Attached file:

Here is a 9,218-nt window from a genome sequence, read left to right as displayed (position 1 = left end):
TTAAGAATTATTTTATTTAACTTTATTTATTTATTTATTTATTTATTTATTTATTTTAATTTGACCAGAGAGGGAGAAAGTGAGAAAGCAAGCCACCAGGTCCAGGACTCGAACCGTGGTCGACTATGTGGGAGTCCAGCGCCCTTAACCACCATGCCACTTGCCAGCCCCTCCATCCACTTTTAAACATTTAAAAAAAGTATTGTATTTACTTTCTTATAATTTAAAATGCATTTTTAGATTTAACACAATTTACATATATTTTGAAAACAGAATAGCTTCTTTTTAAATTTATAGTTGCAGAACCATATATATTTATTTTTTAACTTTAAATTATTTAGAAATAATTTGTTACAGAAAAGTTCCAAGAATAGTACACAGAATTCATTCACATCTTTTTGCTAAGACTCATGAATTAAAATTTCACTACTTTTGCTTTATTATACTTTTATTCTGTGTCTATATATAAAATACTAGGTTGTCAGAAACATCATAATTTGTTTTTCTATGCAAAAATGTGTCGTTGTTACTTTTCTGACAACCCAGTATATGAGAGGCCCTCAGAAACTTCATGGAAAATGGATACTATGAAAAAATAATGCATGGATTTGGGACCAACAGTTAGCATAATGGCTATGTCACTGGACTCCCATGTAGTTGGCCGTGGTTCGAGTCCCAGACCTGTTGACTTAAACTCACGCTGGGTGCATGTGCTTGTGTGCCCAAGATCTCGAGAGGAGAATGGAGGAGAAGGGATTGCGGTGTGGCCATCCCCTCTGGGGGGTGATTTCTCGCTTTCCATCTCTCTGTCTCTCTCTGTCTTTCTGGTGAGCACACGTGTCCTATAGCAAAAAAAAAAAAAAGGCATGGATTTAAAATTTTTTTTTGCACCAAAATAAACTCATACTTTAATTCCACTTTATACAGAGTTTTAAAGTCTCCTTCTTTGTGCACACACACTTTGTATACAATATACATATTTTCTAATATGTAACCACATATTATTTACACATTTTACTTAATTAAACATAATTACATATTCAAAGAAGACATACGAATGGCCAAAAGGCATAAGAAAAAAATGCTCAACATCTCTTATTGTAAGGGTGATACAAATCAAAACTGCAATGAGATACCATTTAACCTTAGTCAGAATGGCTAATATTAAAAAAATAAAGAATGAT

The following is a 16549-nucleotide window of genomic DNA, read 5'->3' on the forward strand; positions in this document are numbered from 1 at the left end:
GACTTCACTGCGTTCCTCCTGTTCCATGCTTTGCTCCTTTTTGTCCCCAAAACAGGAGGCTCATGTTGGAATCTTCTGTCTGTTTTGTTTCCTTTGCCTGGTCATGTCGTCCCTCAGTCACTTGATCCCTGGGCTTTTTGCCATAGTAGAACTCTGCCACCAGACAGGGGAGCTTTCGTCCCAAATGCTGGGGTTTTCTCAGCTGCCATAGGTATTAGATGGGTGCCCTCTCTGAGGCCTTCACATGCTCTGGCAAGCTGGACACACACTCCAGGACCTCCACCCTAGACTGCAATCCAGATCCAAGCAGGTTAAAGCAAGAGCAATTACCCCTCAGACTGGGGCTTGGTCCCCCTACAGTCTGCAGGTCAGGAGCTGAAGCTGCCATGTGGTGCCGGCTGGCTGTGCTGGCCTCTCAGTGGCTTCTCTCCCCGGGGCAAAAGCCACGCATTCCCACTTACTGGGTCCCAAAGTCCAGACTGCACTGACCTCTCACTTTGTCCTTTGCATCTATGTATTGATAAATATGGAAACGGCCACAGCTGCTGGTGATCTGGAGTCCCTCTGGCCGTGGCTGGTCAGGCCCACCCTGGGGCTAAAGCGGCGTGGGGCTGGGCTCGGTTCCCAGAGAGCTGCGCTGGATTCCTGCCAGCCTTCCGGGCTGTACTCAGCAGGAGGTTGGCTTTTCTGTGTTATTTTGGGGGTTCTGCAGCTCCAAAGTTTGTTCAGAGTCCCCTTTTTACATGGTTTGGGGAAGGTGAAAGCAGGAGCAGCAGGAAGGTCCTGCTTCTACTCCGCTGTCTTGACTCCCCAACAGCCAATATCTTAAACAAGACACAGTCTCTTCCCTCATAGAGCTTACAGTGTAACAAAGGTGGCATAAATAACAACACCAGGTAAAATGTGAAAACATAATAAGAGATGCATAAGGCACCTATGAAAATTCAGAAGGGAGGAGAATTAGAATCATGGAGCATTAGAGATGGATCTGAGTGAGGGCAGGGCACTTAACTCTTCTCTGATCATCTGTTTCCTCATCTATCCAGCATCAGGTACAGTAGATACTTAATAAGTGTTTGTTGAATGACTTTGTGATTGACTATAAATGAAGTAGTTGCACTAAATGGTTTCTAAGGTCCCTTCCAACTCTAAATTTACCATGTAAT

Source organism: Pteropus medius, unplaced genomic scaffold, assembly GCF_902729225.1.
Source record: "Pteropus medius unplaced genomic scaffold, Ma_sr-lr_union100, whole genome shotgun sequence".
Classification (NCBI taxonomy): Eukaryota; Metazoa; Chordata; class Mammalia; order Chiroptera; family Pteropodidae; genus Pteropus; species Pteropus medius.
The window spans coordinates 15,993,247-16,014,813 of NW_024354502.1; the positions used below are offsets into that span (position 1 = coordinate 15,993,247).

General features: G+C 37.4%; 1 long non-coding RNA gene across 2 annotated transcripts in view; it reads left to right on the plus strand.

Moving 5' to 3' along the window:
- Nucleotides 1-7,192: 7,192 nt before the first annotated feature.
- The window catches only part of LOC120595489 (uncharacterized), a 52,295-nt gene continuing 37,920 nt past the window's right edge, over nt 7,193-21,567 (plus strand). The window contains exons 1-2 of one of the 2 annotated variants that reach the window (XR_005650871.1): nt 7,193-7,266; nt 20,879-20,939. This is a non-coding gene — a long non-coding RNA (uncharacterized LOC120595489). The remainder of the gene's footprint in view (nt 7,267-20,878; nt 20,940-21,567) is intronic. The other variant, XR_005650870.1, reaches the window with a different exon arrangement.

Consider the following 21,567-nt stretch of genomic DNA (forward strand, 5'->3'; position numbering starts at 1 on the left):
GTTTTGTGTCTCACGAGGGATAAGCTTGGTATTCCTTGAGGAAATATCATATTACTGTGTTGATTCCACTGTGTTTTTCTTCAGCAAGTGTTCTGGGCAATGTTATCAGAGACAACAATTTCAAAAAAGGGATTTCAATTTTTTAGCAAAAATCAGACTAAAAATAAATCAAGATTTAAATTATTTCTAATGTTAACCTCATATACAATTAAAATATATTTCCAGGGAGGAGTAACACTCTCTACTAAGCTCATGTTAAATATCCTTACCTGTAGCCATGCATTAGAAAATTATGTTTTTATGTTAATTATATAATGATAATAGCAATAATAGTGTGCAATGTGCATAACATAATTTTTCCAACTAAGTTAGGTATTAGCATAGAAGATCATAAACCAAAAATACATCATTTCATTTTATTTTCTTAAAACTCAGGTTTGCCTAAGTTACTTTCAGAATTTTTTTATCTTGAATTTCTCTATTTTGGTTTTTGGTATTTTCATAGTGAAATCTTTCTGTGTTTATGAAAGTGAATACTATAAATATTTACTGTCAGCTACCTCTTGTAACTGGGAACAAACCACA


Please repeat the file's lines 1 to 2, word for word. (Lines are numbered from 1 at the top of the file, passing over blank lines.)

Here is a 9,218-nt window from a genome sequence, read left to right as displayed (position 1 = left end):
TTAAGAATTATTTTATTTAACTTTATTTATTTATTTATTTATTTATTTATTTATTTTAATTTGACCAGAGAGGGAGAAAGTGAGAAAGCAAGCCACCAGGTCCAGGACTCGAACCGTGGTCGACTATGTGGGAGTCCAGCGCCCTTAACCACCATGCCACTTGCCAGCCCCTCCATCCACTTTTAAACATTTAAAAAAAGTATTGTATTTACTTTCTTATAATTTAAAATGCATTTTTAGATTTAACACAATTTACATATATTTTGAAAACAGAATAGCTTCTTTTTAAATTTATAGTTGCAGAACCATATATATTTATTTTTTAACTTTAAATTATTTAGAAATAATTTGTTACAGAAAAGTTCCAAGAATAGTACACAGAATTCATTCACATCTTTTTGCTAAGACTCATGAATTAAAATTTCACTACTTTTGCTTTATTATACTTTTATTCTGTGTCTATATATAAAATACTAGGTTGTCAGAAACATCATAATTTGTTTTTCTATGCAAAAATGTGTCGTTGTTACTTTTCTGACAACCCAGTATATGAGAGGCCCTCAGAAACTTCATGGAAAATGGATACTATGAAAAAATAATGCATGGATTTGGGACCAACAGTTAGCATAATGGCTATGTCACTGGACTCCCATGTAGTTGGCCGTGGTTCGAGTCCCAGACCTGTTGACTTAAACTCACGCTGGGTGCATGTGCTTGTGTGCCCAAGATCTCGAGAGGAGAATGGAGGAGAAGGGATTGCGGTGTGGCCATCCCCTCTGGGGGGTGATTTCTCGCTTTCCATCTCTCTGTCTCTCTCTGTCTTTCTGGTGAGCACACGTGTCCTATAGCAAAAAAAAAAAAAAGGCATGGATTTAAAATTTTTTTTTGCACCAAAATAAACTCATACTTTAATTCCACTTTATACAGAGTTTTAAAGTCTCCTTCTTTGTGCACACACACTTTGTATACAATATACATATTTTCTAATATGTAACCACATATTATTTACACATTTTACTTAATTAAACATAATTACATATTCAAAGAAGACATACGAATGGCCAAAAGGCATAAGAAAAAAATGCTCAACATCTCTTATTGTAAGGGTGATACAAATCAAAACTGCAATGAGATACCATTTAACCTTAGTCAGAATGGCTAATATTAAAAAAATAAAGAATGAT